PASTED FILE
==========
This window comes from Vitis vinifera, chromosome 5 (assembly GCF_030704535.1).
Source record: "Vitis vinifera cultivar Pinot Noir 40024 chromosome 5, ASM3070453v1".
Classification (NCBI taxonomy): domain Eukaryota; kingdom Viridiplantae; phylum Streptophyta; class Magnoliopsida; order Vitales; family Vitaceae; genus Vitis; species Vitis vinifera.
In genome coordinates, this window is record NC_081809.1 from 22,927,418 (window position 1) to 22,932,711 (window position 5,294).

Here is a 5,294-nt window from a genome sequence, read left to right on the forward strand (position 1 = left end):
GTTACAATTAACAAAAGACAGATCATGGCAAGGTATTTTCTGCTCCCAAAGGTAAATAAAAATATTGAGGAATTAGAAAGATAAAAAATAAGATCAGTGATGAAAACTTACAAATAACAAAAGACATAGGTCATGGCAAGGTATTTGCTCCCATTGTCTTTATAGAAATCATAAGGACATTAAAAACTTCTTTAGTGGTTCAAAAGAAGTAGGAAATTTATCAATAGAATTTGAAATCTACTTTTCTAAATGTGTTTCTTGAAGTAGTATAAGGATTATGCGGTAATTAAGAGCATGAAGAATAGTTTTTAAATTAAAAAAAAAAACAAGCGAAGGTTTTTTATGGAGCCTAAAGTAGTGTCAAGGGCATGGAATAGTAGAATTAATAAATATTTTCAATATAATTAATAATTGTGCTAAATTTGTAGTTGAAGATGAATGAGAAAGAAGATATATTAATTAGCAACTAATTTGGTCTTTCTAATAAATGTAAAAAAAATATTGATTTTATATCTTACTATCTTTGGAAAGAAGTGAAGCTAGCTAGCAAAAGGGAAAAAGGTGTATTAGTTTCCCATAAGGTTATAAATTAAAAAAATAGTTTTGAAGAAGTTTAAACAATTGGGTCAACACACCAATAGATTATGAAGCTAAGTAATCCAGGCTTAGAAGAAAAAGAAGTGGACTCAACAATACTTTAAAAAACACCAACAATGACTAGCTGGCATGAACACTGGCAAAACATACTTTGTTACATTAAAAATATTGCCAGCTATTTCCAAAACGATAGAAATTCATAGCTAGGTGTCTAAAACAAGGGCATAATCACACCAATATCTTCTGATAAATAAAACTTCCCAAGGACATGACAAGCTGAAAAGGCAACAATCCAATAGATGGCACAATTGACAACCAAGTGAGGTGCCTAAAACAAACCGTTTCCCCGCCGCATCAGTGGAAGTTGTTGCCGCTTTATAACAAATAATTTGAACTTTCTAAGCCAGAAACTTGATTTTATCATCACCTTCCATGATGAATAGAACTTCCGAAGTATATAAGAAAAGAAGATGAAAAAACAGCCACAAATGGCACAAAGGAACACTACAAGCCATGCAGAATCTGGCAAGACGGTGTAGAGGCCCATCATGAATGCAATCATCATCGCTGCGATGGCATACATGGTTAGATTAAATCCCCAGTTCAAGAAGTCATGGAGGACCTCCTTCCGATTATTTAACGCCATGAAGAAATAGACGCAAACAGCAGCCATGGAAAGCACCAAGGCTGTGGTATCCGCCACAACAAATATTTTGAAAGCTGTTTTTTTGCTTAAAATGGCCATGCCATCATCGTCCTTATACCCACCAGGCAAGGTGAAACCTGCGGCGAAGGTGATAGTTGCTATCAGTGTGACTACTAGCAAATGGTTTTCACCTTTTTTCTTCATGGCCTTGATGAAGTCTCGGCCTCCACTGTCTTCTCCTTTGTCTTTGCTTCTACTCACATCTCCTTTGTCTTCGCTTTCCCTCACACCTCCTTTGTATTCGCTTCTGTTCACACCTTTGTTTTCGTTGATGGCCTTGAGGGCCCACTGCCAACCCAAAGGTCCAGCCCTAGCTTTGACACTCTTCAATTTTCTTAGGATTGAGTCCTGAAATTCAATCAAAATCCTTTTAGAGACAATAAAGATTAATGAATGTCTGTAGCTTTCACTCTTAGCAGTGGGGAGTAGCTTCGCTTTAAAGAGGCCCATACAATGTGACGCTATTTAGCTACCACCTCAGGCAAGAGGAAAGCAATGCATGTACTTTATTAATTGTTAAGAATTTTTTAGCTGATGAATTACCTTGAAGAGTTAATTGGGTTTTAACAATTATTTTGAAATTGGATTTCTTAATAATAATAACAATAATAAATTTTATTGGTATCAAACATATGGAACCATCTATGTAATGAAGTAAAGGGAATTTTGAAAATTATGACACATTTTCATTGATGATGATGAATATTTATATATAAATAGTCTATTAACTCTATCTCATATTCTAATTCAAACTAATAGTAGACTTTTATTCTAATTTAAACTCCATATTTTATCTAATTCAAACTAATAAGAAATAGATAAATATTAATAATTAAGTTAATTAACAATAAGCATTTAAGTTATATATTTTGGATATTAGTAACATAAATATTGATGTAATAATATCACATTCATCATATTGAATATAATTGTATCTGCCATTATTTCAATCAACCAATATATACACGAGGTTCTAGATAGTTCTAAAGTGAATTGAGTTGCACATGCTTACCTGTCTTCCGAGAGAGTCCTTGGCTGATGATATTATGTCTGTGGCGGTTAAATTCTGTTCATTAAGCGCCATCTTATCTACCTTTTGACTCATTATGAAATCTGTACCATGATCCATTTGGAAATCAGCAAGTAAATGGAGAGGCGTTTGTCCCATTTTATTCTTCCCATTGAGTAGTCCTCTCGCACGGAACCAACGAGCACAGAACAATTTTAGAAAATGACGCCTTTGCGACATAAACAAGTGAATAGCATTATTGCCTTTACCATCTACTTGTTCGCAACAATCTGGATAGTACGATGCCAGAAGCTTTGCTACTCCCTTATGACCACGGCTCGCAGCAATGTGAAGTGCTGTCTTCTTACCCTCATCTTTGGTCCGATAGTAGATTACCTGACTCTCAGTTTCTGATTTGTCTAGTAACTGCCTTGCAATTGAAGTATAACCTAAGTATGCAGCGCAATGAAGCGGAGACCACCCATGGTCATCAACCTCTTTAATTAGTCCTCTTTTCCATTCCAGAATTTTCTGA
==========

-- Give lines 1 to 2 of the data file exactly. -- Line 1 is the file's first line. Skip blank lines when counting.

This window comes from Vitis vinifera, chromosome 5 (assembly GCF_030704535.1).
Source record: "Vitis vinifera cultivar Pinot Noir 40024 chromosome 5, ASM3070453v1".